Sunday, June 30, 2002

Another vague terrorist warning, this time for the 4th of July

From the

Friday, June 28, 2002

The Florida Marlins should move to Fort Wayne

We attended a baseball game last night between the Dayton Dragons and the Fort Wayne Wizards. There were close to 4,000 people on hand. That isn't far off from what the Montreal Expos, Tampa Bay Devil Rays, and my beloved Florida Marlins draw. Obviously some of the major league teams are in the wrong cities.
This is a continuation of the 73 Steps to Communion with God. The previous steps appear throughout the Archives, available to the left. This is the 59th step:

(59) Not to fulfil the desires of the flesh (cf Gal 5:16).

This counsel of St. Benedict's is a quote from St. Paul's letter to the Galatians, "But I say, walk by the Spirit, and do not gratify the desires of the flesh," (Galatians 5:16). St. Paul saw the flesh and the Spirit at war with one another and one would suspect that so would St. Benedict. The flesh for Paul was an obstacle to being the person God had created us to be.

But less we project all of our own ideas about what the "flesh" means, let us look at what St. Paul means when he speaks about the "flesh": "Now the works of the flesh are plain: fornication, impurity, licentiousness, idolatry, sorcery, enmity, strife, jealousy, anger, selfishness, dissension, party spirit, envy, drunkenness, carousing, and the like. I warn you, as I warned you before, that those who do such things shall not inherit the kingdom of God," (Galatians 5:19-21). If one peruses the list one will find that the "desires" of the flesh are all the ways that our desires can go mad and lead to our own destruction.

Contrast the works of the flesh with the desires of the Spirit: "But the fruit of the Spirit is love, joy, peace, patience, kindness, goodness, faithfulness, gentleness, self-control," (Galatians 5:22). Notice the first three are all what the "desires'" of the flesh are motivated by, the desire to experience love, joy and peace, but of course they never lead to that, so we should strive to live by the Spirit.

How can w do it? St. Paul tells us, "those who belong to Christ Jesus have crucified the flesh with its passions and desires. If we live by the Spirit, let us also walk by the Spirit," (Galatians 5: 24-25). We need to subjugate ourselves to Jesus and to trust in the Holy Spirit at every moment of everyday, so that we seek to fulfill the will of God and not of our flesh.

Thursday, June 27, 2002

This is a continuation of the 73 Steps to Communion with God. The previous steps appear throughout the Archives, available to the left. This is the 58th step:

(58) To confess one's past sins to God daily in prayer with sighs and tears, and to amend them for the future.

One of the areas of spirituality, which has been under attack for the past forty years, is the "emphasis on sinfulness" that seems to have dominated spirituality of all religions from the beginning of time. Those who have bought into this notion have found that after awhile God seems to slip further and further from the picture.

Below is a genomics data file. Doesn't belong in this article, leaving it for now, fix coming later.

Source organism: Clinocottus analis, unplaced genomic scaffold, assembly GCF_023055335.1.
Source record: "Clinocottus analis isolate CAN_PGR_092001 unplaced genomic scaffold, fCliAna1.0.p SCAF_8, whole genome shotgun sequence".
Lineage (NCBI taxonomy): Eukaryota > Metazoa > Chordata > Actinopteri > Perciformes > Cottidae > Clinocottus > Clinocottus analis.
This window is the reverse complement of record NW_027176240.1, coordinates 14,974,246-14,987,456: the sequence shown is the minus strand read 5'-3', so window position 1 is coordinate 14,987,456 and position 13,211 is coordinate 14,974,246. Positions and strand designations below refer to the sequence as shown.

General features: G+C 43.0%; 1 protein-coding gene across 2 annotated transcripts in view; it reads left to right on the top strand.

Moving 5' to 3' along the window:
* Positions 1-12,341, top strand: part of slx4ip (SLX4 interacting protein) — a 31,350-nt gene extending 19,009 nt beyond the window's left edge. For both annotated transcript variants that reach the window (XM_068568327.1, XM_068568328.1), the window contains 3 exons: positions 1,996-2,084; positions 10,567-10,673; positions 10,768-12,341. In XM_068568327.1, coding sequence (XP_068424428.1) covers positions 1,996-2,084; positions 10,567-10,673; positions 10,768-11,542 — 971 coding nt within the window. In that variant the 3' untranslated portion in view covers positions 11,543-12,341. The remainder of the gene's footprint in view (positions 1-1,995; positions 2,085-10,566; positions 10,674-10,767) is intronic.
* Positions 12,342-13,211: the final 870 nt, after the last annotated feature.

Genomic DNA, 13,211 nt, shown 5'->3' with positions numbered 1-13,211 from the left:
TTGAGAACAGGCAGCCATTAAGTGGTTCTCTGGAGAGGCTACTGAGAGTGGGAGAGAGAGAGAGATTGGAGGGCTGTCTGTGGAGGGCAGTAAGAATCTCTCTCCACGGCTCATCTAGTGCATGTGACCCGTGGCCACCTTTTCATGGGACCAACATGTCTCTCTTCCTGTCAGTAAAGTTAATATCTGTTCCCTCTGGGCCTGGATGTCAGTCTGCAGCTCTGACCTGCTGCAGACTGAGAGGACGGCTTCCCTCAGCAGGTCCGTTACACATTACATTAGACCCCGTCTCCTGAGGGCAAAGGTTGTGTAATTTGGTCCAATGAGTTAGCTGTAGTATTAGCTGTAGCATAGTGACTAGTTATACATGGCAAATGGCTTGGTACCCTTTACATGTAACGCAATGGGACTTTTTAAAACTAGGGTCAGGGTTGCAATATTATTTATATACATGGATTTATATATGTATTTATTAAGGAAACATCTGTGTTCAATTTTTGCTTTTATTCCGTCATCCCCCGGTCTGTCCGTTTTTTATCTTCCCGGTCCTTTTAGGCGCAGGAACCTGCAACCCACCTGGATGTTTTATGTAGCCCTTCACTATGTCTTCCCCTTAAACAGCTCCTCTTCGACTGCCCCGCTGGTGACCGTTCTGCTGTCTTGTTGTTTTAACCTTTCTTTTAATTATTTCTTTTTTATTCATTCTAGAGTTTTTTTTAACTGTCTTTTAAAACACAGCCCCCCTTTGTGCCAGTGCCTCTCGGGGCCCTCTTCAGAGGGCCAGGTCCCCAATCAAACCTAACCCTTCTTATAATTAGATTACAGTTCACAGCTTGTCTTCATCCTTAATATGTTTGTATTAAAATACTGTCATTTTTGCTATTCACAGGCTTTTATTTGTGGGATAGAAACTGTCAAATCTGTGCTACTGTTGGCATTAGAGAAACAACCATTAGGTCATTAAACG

Sin essentially is anything that breaks my relationship with God. Remove sin from the picture and you are essentially removing God from the picture--because you are admitting that it really doesn't matter if you are offending God or not. It would be like being in a relationship with your spouse and refusing ever to admit any wrongdoing or to even consider that you are ever wrong (I've been accused of this before but I humbly submit that I am almost always wrong when it comes to my faults in my relationship with my wife), one would expect such a relationship to be in grave trouble.

Admitting that we are not living up to our part of the relationship is a healthy practice of constantly trying to stay in communion with God. Doing it with "sighs and tears" means that we are not just doing some per forma but rather are emotionally feeling what we are saying. St. Ignatius of Loyola would have retreatants pray for the gift of tears when they meditated on their sinfulness and this is a practice that should be restored.

I remember during a pilgrimage to Medjugordje in what is now Bosnia in the late 1980's standing in a confessional line and watching people emerge from the outside confessional stations (a chair with a priest, while the penitent knelt beside him) wiping tears away. It was touching, because it gave me the sense that these weren't just a listing off of faults but a heart felt conversion from a life without God to a life that the penitent truly wanted to live with the help of God. We should all pray for the gift of tears for our failings.

My great-grandfather would always be wiping tears away when he returned from receiving communion. I found this deeply significant as a child and it is something I've never forgotten. Involving our emotions in our relationship with God is a great grace that we should strive to have in our relationship with Him.

The final part of Benedict's maxim is to amend our lives. Real contrition for our sins involves a firm resolve to involve God in those parts of our lives that we have excluded Him in the past. By being aware of God's presence at all times we likely will amend our lives in the future.
Vetatur Fumare

Holy Smoke! Pope bans puffing on job
The Knights of Columbus are Responsible--The Catholic Connection

How the words "UNDER GOD" came to be added to the Pledge of Allegiance to the Flag

The Pledge of Allegiance to the Flag of the United States originated on Columbus Day, 1892. It contained no reference to Almighty God, until in New York City on April 22, 1951, the Board of Directors of the Knights of Columbus adopted a resolution to amend the Pledge of Allegiance as recited at the opening of each of the meetings of the 800 Fourth Degree Assemblies of the Knights of Columbus by the addition of the words "under God" after the words "one nation". The adoption of this resolve by the Supreme Board of Directors had the effect of an immediate initiation of this practice throughout the aforesaid Fourth Degree Assembly meetings